To Better Men and Better Basketball Players

Posted by Rob Mahoney on December 31, 2011 under xOther | Be the First to Comment

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“It’s humbling. It’s a humbling game. It’s a humbling experience. Life is the same way. You can win the jackpot, and then lose somebody close to you. Basketball is life. I’ll continue to live, be a better man, and be a better basketball player as well.”
-Lamar Odom, being Lamar Odom

Happy New Year, everybody. Live and be better in 2012.

The Difference: Dallas Mavericks 99, Toronto Raptors 86

Posted by Rob Mahoney on December 30, 2011 under Recaps | 2 Comments to Read

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Box ScorePlay-by-PlayShot ChartGameFlow

TeamPaceOff. Eff.eFG%FT/FGORB%TOR

You know the drill. The Difference is a reflection on the game that was, with one bullet for every point in the final margin.

  • I won’t fully subscribe to the hyperbole and say that Ian Mahinmi (19 points, 6-6 FG, five rebounds, two blocks) was the best Maverick on the floor on Friday, but he was likely the most active and — at the very least — the most surprisingly effective. Mahinmi did some solid work on the defensive glass, but he impressed most in his cuts to the rim off of pick-and-roll sequences and as a weak side counter to double teams in the post. It was a blast to see Mahinmi provide a legitimate offensive impact, but let’s not go overboard: Mahinmi was only so effective because of the Raptors’ inability to cover for their own defensive overloading.
  • The Mavs managed an efficient offense without offensive flow, effective shooting, or superior ball control. Offensive rebounding was the crutch early (Dallas grabbed an offensive board on 45.5 percent of their misses in the first quarter), and frequent free throw shooting carried them throughout. The shooting finally came around, but only after the Mavericks amassed 37 free-throw attempts in a 90-possession game.
  • Andrea Bargnani (30 points, 11-18 FG, seven rebounds) didn’t look new and improved — he just looked improved. Subtle changes in approach translated into a highly productive and efficient outing for Bargs, as virtually all of the Mavs’ big men struggled to defend him on the perimeter. His pick-and-pop game with Jose Calderon was deadly; Dirk Nowitzki and Jason Kidd both managed to look a step slow in their efforts to defend it, resulting in a disappointing number of wide-open jumpers. Bargnani capitalized, and used his pick-and-roll success as a launchpad for a terrific all-around shooting performance.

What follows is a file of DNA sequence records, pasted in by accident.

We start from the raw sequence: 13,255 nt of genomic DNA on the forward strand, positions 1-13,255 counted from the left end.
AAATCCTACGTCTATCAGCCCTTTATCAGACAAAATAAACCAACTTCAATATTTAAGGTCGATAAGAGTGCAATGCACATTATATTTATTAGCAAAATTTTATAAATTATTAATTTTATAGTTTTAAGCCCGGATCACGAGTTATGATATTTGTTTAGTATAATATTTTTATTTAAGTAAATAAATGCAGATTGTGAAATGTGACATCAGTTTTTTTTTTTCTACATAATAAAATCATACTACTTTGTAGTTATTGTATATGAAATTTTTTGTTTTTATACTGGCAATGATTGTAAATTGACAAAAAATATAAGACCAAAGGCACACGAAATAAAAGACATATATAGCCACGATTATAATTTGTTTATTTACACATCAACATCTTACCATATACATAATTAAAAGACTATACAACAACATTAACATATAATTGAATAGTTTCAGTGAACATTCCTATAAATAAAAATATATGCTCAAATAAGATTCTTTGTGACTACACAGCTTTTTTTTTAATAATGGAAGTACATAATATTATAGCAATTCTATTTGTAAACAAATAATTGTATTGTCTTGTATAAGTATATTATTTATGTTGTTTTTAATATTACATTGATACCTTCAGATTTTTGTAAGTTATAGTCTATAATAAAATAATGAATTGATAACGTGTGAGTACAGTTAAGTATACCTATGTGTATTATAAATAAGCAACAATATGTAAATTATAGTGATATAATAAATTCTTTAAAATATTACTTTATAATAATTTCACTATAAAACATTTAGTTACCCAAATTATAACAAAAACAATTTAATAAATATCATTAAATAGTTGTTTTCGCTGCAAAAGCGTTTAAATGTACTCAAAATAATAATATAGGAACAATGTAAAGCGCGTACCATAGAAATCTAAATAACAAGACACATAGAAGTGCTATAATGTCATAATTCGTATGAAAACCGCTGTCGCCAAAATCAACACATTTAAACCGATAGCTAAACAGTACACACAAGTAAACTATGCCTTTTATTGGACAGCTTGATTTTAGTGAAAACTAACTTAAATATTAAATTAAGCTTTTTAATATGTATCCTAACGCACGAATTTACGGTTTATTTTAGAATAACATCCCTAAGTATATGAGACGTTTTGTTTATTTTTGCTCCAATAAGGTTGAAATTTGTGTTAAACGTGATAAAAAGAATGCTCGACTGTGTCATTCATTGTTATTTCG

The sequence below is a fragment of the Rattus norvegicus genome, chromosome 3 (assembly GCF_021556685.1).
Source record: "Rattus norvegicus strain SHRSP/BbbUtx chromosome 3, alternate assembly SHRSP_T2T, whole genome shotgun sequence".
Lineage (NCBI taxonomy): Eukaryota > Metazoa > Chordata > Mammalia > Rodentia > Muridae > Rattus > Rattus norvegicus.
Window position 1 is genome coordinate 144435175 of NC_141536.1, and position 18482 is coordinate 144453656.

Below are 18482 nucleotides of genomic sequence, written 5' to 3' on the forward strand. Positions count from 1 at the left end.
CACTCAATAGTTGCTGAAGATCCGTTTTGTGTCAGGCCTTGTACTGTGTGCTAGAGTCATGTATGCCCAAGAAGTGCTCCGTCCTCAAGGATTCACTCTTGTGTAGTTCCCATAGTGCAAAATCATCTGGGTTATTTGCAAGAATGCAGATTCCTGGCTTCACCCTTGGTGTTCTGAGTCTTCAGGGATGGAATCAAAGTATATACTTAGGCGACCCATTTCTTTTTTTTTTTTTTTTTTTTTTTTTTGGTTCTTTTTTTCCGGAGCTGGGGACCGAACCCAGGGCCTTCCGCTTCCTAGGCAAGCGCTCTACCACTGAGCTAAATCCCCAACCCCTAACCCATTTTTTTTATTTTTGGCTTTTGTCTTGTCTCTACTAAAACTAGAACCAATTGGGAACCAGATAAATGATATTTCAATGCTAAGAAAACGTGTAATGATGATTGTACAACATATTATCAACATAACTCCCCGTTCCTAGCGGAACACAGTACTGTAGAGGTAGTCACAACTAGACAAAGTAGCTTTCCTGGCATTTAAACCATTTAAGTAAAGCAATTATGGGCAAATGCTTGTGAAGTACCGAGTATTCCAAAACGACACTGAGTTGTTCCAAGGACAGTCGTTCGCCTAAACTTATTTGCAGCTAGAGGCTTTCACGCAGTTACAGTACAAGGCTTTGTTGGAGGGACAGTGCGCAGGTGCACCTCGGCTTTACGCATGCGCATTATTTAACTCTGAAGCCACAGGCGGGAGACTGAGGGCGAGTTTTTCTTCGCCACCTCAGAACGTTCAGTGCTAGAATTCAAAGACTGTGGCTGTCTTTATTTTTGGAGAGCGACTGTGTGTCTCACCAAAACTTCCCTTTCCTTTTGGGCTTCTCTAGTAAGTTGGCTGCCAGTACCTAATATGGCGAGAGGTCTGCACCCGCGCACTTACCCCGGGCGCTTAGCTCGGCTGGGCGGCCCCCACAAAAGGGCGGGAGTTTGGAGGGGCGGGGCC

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The Difference: Oklahoma City Thunder 104, Dallas Mavericks 102

Posted by Rob Mahoney on under Recaps | 7 Comments to Read

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Box ScorePlay-by-PlayShot ChartGameFlow

TeamPaceOff. Eff.eFG%FT/FGORB%TOR
Oklahoma City109.563.538.120.027.4

You know the drill. The Difference is a reflection on the game that was, with one bullet for every point in the final margin.

  • Moral victories may be the panacea of foolish NBA fans, but I have a very hard time classifying this absurd 48 minutes of Mavericks basketball as anything but. Just days removed from getting trounced by the Miami Heat and Denver Nuggets in back-to-back home games, the Mavs were right back where they were last May: fighting down to the wire with an impressive Oklahoma City Thunder team, scraping together runs for a chance to take the game.
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Interstitial Space

Posted by Ian Levy on December 29, 2011 under Commentary | Read the First Comment

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Ian Levy is the author of Hickory High, a contributor to Indy Cornrows, HoopSpeakU, and a part of The Two Man Game family. You can follow Ian on Twitter at @HickoryHigh.